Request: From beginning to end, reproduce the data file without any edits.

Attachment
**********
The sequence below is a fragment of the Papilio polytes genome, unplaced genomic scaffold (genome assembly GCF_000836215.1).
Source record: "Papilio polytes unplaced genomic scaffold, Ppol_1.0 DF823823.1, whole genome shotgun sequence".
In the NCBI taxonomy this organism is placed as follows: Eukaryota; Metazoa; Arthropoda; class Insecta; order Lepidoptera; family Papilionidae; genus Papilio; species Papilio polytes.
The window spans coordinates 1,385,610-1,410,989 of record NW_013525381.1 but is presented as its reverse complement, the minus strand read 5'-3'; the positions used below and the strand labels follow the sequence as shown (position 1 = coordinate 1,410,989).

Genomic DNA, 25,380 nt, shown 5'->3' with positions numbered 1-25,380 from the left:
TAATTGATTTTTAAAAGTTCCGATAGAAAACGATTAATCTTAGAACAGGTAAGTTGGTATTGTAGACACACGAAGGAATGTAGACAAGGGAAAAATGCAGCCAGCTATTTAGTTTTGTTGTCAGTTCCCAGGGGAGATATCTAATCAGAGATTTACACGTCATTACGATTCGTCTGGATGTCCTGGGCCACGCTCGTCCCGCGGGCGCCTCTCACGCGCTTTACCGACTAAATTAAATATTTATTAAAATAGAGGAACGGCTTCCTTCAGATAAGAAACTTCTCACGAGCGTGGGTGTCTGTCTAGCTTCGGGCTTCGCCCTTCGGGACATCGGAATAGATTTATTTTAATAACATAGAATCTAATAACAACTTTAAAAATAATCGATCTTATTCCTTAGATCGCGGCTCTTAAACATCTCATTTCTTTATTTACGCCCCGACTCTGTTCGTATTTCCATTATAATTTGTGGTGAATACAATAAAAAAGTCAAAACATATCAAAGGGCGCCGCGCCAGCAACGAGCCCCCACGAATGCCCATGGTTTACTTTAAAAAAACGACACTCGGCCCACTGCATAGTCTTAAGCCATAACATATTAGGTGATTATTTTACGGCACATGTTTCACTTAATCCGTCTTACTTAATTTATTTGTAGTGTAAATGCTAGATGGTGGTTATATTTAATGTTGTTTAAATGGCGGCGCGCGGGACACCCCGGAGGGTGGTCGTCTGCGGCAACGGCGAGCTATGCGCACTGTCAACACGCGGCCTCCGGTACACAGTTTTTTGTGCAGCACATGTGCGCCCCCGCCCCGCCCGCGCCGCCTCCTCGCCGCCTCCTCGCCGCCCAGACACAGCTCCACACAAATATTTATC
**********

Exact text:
The sequence below is a fragment of the Papilio polytes genome, unplaced genomic scaffold (genome assembly GCF_000836215.1).
Source record: "Papilio polytes unplaced genomic scaffold, Ppol_1.0 DF823823.1, whole genome shotgun sequence".
In the NCBI taxonomy this organism is placed as follows: Eukaryota; Metazoa; Arthropoda; class Insecta; order Lepidoptera; family Papilionidae; genus Papilio; species Papilio polytes.
The window spans coordinates 1,385,610-1,410,989 of record NW_013525381.1 but is presented as its reverse complement, the minus strand read 5'-3'; the positions used below and the strand labels follow the sequence as shown (position 1 = coordinate 1,410,989).

Genomic DNA, 25,380 nt, shown 5'->3' with positions numbered 1-25,380 from the left:
TAATTGATTTTTAAAAGTTCCGATAGAAAACGATTAATCTTAGAACAGGTAAGTTGGTATTGTAGACACACGAAGGAATGTAGACAAGGGAAAAATGCAGCCAGCTATTTAGTTTTGTTGTCAGTTCCCAGGGGAGATATCTAATCAGAGATTTACACGTCATTACGATTCGTCTGGATGTCCTGGGCCACGCTCGTCCCGCGGGCGCCTCTCACGCGCTTTACCGACTAAATTAAATATTTATTAAAATAGAGGAACGGCTTCCTTCAGATAAGAAACTTCTCACGAGCGTGGGTGTCTGTCTAGCTTCGGGCTTCGCCCTTCGGGACATCGGAATAGATTTATTTTAATAACATAGAATCTAATAACAACTTTAAAAATAATCGATCTTATTCCTTAGATCGCGGCTCTTAAACATCTCATTTCTTTATTTACGCCCCGACTCTGTTCGTATTTCCATTATAATTTGTGGTGAATACAATAAAAAAGTCAAAACATATCAAAGGGCGCCGCGCCAGCAACGAGCCCCCACGAATGCCCATGGTTTACTTTAAAAAAACGACACTCGGCCCACTGCATAGTCTTAAGCCATAACATATTAGGTGATTATTTTACGGCACATGTTTCACTTAATCCGTCTTACTTAATTTATTTGTAGTGTAAATGCTAGATGGTGGTTATATTTAATGTTGTTTAAATGGCGGCGCGCGGGACACCCCGGAGGGTGGTCGTCTGCGGCAACGGCGAGCTATGCGCACTGTCAACACGCGGCCTCCGGTACACAGTTTTTTGTGCAGCACATGTGCGCCCCCGCCCCGCCCGCGCCGCCTCCTCGCCGCCTCCTCGCCGCCCAGACACAGCTCCACACAAATATTTATC